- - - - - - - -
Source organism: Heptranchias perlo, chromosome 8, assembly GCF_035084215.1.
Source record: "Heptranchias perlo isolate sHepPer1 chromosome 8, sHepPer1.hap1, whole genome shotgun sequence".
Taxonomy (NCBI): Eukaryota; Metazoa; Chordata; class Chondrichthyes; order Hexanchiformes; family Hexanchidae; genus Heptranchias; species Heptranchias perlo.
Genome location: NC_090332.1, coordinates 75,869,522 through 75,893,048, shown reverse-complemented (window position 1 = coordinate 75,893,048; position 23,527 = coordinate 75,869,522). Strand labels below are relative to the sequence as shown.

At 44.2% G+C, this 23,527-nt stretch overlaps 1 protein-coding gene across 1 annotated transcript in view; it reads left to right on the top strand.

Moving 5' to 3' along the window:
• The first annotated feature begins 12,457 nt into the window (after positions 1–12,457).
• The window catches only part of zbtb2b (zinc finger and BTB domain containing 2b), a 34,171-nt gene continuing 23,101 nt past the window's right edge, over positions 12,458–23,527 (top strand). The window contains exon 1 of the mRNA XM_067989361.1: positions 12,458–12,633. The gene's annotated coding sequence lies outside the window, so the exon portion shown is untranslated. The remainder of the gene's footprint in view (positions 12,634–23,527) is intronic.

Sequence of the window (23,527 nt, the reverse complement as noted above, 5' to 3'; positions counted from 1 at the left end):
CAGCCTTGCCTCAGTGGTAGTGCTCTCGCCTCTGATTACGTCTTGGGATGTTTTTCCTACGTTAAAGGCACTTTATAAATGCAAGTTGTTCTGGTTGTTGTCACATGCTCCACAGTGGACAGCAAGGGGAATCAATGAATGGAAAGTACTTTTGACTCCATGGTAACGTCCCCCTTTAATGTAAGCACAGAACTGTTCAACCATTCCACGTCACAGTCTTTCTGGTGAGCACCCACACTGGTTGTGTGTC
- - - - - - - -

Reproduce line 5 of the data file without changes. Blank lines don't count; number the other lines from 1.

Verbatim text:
At 44.2% G+C, this 23,527-nt stretch overlaps 1 protein-coding gene across 1 annotated transcript in view; it reads left to right on the top strand.